This section analyzes the properties of the CE as whole as a spatial sampling array. Each ommatidium gathers light intensity from a corresponding point on a visual object, weighted by its DSF. Intensity information from each ommatidium can theoretically be used to reconstruct an "image" of the object in a sampling space lying in the animal's CNS.
To permit easy mathematical analysis of spatial sampling, assume that the surface of a model CE is a perfect hemisphere of radius r in which each ommatidium has an optical axis that diverges from its nearest neighbors by a uniform interommatidial angle, X. Further, assume that the ommatidia are arranged on the surface of the eye in an equally spaced, rectangular grid rather than a hexagonally close-packed array, which is the usual case. If a model CE has 180 ommatidia on an "equator," then the interommatidial angle is 1.0°. The object intensity is assumed to be displayed on the inside surface of a hemisphere of radius R > r, concentric with the CE model.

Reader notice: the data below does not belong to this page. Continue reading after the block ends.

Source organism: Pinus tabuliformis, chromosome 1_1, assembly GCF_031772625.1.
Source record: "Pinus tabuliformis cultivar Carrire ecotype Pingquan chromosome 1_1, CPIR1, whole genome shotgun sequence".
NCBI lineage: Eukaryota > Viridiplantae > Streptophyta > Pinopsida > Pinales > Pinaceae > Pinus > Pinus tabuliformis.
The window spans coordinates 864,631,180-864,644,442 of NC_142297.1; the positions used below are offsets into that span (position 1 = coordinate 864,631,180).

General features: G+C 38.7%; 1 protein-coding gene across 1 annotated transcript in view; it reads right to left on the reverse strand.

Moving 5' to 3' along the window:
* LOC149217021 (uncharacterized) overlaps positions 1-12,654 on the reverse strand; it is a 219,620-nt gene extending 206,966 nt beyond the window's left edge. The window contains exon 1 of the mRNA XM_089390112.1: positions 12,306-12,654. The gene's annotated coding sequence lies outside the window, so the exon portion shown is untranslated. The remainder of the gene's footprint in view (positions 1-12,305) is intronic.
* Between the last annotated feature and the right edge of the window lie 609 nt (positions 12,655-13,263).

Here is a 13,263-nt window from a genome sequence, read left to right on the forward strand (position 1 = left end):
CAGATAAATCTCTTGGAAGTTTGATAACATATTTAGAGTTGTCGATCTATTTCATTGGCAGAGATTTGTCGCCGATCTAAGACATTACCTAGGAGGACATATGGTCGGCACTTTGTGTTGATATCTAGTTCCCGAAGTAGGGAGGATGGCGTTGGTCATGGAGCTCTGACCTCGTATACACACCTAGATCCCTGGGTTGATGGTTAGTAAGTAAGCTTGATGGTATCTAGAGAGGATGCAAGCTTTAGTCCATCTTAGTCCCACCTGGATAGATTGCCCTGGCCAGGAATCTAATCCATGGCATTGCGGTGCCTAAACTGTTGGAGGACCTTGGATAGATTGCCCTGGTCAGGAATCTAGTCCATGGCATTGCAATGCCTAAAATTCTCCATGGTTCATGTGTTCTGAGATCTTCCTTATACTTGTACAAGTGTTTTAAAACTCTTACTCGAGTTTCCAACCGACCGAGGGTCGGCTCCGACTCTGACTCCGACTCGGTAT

To examine spatial sampling mathematically, we will first consider the case of ideal, one-dimensional, spatial sampling. The ideal sampling process is mathematically equivalent to impulse modulation, in which the object intensity, g(x), is multiplied by an infinite impulse array formed by the receptor array. The one-dimensional impulse array can be written as
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